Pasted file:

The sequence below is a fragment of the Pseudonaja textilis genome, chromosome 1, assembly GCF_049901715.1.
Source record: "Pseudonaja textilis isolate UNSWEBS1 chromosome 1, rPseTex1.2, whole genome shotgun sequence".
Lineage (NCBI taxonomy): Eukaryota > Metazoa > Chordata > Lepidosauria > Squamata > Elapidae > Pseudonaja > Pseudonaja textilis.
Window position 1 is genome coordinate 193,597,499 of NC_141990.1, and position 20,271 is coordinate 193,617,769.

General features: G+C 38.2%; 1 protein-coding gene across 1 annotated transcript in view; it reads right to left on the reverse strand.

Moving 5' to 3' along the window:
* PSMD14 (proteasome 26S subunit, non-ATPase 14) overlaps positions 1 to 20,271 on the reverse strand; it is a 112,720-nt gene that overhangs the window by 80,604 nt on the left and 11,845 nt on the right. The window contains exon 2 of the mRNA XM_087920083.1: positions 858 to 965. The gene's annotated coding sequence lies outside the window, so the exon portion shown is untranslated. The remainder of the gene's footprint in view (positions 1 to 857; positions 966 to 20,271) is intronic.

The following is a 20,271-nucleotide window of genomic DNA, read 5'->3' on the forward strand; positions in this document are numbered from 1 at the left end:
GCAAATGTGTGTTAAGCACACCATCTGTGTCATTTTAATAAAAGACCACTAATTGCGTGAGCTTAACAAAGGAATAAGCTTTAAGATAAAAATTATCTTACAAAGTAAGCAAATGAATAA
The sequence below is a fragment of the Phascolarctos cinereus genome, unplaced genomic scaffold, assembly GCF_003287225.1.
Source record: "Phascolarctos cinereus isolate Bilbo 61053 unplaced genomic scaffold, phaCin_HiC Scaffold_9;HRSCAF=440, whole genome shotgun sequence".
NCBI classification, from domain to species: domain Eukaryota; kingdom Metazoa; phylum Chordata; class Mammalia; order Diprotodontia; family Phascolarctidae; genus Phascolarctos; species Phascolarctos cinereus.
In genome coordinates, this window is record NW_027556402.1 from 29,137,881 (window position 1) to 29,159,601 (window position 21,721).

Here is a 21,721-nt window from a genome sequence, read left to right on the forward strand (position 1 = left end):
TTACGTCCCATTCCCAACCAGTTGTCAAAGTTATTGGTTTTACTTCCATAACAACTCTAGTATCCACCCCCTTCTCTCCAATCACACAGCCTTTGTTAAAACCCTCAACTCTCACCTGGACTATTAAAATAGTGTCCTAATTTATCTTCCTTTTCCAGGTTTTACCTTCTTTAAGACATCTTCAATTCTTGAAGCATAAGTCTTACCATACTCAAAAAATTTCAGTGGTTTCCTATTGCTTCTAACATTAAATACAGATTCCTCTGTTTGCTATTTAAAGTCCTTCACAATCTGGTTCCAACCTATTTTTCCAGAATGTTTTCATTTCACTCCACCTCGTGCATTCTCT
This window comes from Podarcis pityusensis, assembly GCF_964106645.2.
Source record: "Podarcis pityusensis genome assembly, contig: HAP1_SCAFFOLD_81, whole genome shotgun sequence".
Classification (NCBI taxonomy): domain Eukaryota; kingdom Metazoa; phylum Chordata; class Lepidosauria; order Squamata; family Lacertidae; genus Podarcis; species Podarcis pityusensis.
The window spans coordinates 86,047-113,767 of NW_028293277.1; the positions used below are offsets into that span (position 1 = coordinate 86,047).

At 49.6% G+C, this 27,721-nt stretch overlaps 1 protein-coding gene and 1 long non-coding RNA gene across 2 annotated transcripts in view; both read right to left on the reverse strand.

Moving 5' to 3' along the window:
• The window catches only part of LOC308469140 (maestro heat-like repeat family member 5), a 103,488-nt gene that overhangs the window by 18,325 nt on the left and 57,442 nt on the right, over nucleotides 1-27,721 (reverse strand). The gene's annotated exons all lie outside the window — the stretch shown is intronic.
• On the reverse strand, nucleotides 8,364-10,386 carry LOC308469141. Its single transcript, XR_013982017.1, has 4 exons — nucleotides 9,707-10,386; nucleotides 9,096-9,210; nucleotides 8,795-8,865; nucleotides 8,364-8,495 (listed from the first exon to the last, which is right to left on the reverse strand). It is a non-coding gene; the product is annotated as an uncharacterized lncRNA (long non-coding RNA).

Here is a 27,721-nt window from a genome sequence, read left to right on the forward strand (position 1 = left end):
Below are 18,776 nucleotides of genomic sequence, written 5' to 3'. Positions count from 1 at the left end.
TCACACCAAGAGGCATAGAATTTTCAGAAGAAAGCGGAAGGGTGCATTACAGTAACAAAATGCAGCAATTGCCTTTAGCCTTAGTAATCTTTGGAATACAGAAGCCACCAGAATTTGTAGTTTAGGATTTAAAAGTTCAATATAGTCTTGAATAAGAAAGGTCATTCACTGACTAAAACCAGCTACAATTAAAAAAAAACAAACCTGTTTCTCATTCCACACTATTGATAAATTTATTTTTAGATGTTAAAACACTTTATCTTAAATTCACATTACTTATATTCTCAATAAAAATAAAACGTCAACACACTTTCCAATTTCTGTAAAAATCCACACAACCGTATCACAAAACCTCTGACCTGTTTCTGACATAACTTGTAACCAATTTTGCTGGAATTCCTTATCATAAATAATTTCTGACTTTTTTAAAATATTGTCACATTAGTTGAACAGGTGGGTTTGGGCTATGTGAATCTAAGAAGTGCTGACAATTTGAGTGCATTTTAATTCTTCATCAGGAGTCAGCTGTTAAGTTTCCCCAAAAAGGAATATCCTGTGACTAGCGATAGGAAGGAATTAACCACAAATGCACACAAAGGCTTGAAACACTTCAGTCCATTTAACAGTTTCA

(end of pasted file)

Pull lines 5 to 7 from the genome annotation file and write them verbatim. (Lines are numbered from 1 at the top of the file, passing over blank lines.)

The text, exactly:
General features: G+C 38.2%; 1 protein-coding gene across 1 annotated transcript in view; it reads right to left on the reverse strand.

Moving 5' to 3' along the window:
* PSMD14 (proteasome 26S subunit, non-ATPase 14) overlaps positions 1 to 20,271 on the reverse strand; it is a 112,720-nt gene that overhangs the window by 80,604 nt on the left and 11,845 nt on the right. The window contains exon 2 of the mRNA XM_087920083.1: positions 858 to 965. The gene's annotated coding sequence lies outside the window, so the exon portion shown is untranslated. The remainder of the gene's footprint in view (positions 1 to 857; positions 966 to 20,271) is intronic.